Archive for the critical theory category

Bruce Kuklick’s history of American philosophy (6)

Kuklick, Bruce. A History of Philosophy in America 1720-2000. Oxford: Clarendon Press, 2001. 346 pp. $19.95 (pbk), ISBN 0199260168. Part III: Professional Philosophy, 1912-2000 . . . . . . 12. Europe’s Impact on the United States . . . . . . So now we are up to chapter 12: Europe’s Impact on the […]

Marcuse, one-dimensionality, & the fate of utopia

Note these two articles on Marcuse’s development: Discovered manuscript shows Marcuse’s evolution by Laura Gardner, Brandeis Now, Oct. 9, 2013 Newly Discovered Draft of Marcuse Book Reveals Turn Toward Pessimism by Marc Parry, The Chronicle of Higher Education, September 30, 2013 Note also the upcoming conference at Brandeis University, 1-2 October 2014: The Many Dimensions […]

Aant Elzinga & the Humanities

I encountered Aant Elzinga in 1986 at a joint meeting of four scholarly societies concerned with the philosophy, history, and sociology of science and technology. I contacted him many years later and with his permission digitized some of his marvelous essays: The Man of Science in a World of Crisis: A Plea for a Two-Pronged […]

Jerome McGann on Blake, Adorno, Poetry & Knowledge

Written May 14, 2011 at 10:08 pm McGann, Jerome J. Towards a Literature of Knowledge. Oxford: Oxford University Press, 1989. Several years ago I collected a number of books by Jerome McGann, beginning with The Romantic Ideology. I put his Towards a Literature of Knowledge on my want list, but my attention turned elsewhere. I finally got hold […]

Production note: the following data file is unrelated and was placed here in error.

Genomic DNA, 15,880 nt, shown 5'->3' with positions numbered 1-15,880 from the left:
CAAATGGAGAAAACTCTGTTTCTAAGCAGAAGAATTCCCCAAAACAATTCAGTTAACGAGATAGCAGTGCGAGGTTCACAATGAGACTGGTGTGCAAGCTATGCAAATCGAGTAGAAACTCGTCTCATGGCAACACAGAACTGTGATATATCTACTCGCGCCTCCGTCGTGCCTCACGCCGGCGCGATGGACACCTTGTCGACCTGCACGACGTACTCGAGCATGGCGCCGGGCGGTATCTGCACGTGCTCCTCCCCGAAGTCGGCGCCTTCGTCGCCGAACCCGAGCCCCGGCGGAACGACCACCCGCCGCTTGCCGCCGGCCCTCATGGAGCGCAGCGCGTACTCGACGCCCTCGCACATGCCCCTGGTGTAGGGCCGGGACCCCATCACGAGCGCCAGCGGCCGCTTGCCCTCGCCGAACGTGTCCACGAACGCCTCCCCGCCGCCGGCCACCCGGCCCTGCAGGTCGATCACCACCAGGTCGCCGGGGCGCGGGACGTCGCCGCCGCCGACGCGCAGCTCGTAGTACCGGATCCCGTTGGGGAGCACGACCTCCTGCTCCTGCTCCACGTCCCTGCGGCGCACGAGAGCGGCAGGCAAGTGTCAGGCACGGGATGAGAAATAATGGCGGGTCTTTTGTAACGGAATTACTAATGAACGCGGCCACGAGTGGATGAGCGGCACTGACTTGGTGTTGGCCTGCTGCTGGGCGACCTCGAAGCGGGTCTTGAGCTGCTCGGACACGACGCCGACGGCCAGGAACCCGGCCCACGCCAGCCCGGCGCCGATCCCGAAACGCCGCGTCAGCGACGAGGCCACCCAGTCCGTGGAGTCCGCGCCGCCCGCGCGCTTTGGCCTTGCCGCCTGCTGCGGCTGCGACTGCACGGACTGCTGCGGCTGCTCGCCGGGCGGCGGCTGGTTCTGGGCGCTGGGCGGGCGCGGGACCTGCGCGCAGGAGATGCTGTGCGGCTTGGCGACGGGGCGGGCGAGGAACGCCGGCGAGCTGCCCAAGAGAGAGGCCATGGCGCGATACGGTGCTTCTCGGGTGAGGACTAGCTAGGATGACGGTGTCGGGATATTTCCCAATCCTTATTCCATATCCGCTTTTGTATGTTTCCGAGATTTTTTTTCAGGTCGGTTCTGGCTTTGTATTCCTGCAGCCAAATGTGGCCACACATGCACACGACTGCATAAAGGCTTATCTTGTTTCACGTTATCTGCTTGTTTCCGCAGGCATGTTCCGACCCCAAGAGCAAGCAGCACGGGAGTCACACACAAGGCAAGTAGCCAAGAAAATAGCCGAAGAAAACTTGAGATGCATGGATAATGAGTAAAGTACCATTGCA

Review: Brian O’Connor, Adorno’s Negative Dialectic (1)

Adorno’s Negative Dialectic: Philosophy and the Possibility of Critical Rationality Brian O’Connor Cambridge, MA: The MIT Press, 2004. 1 I did a very quick read of this book, which is a preposterous thing to do considering the difficulty of the subject matter. Furthermore, it is not fully comprehensible without a thorough grounding in Kant, […]

Adorno on Teutonic “depth”

“The appearance of depth is frequently the product of a complicity with suffering. A monstrous German tradition associates profound thoughts with the theodicy of evil and death. A theological terminus ad quem is tacitly assumed, as if what determined the dignity of an idea were its result, the confirmation of transcendence, or its immersion in […]

Marcuse vs operationalism, empiricism, & linguistic philosophy

I’ve just re-read chapter 7 of Marcuse’s One-Dimensional Man, which pinpoints his objections to the prevailing Anglo-American philosophy of the day, i.e. the philosophy of language dominant in analytical philosophy, and the treatment of concepts generally in philosophy and the social sciences. He has a particular objection to the empiricist reduction of thought to operationalism […]

Summer of ’11 Book Orgy

Here is a sampling of hard-copy books I’ve been reading all or parts of since my birthday, more or less in reverse chronological order, but several of these simultaneously. This doesn’t include isolated essays, chapters, or online reading. Yovel, Yirmiyahu. Spinoza and Other Heretics: The Adventures of Immanence [v. 2]. Princeton, NJ: Princeton University Press, […]

March – mid-June 2008 reading review (1): books

I have not published a reading review since June 2007. Instead of beginning with July, I’ll work my way backward. At the moment there is too much non-book material to document readily, so this is an effort at compiling a list of books I’ve read part or all of since the beginning of March. I […]

Adorno’s true thoughts

Adorno supplied a sizable quantity of first-class quotable aphorisms. This is one famous one-liner, from Minima Moralia, #122, Monograms: True thoughts are those alone which do not understand themselves. On 17 December 1999 I interpreted this quote as follows: I take Adorno’s statement to mean that writers who formulate great truths or profound models of […]